Environmental Justice

Rare discrimination finding by EPA civil-rights office

The Genesee Power Station in Flint, MI

Michigan regulators treated African American residents unfairly during the permitting of a power plant in Flint, feds say

FLINT, MI — “The U.S. Environmental Protection Agency’s civil-rights office has made a rare finding of discrimination, saying the Michigan Department of Environmental Quality treated African American residents of Flint unfairly during the permitting of a power plant more than two decades ago.

In a letter dated Jan. 19, the last full day of the Obama administration, the EPA’s External Civil Rights Compliance Office said the evidence showed that ‘African Americans were treated less favorably than non-African Americans’ during permit hearings for the Genesee Power Station – which burns wood waste and other debris – from 1992 through 1994. A ‘preponderance of the evidence in EPA’s record would lead a reasonable person to conclude that race discrimination was more likely than not the reason …,’ office director Lilian Dorka wrote to the complainant, Father Phil Schmitter of the St. Francis Prayer Center in Flint.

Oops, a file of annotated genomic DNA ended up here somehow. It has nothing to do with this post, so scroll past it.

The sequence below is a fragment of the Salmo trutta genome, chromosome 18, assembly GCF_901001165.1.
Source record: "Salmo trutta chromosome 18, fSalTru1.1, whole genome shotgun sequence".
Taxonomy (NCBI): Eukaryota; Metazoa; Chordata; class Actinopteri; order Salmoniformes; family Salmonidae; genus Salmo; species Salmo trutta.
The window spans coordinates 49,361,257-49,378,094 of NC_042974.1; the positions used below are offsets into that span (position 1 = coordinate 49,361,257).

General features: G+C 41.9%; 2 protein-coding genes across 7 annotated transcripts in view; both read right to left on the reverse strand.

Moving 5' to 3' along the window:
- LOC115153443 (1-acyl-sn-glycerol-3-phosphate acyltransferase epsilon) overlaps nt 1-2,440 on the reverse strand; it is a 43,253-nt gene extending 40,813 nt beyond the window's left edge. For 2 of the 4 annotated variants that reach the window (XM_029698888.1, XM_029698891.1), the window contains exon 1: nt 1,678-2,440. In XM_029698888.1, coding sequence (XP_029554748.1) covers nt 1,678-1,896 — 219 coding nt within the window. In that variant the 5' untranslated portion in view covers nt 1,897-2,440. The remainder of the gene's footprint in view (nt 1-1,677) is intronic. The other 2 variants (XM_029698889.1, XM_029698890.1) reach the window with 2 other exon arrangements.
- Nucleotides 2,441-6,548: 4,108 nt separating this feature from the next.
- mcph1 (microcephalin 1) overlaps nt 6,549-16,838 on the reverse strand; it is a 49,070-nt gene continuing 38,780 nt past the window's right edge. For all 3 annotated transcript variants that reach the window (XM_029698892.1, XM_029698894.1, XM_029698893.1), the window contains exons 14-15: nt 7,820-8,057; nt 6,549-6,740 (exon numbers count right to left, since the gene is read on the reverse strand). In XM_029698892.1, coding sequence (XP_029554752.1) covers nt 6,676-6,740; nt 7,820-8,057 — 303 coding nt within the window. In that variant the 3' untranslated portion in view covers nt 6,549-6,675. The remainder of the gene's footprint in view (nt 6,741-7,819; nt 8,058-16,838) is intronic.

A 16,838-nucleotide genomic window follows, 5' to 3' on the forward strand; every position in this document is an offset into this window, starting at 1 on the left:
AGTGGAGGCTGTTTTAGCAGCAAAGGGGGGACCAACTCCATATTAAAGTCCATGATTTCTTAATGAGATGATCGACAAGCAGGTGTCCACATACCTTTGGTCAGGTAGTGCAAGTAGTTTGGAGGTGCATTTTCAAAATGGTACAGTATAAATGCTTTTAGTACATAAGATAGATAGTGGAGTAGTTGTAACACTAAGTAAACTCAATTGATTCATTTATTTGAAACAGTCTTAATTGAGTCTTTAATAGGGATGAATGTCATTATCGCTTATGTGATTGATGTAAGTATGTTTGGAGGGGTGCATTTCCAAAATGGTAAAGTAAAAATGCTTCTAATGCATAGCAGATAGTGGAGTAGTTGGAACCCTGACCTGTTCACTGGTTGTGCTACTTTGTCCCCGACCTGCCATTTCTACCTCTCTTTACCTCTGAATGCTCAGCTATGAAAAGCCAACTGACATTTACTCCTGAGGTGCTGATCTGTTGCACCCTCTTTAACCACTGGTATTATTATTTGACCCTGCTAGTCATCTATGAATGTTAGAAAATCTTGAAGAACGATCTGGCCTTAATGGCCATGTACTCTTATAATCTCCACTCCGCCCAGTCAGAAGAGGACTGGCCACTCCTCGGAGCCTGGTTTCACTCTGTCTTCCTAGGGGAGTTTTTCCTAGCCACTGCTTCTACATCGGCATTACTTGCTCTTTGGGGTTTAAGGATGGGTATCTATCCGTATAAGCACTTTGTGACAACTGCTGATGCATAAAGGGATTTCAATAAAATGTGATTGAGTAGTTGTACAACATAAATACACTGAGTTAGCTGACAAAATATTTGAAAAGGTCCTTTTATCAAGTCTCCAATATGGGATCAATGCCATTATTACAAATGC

In a statement, Schmitter said, ‘Communities of color and schoolchildren have had to grow up near this horrible power plant and be subjected to its harmful emissions. It’s unbelievable that it took EPA decades to make this finding, but it’s important to send a clear message to MDEQ, even now, that it needs to change the way it does business.'”

— Talia Buford, The Center for Public Integrity

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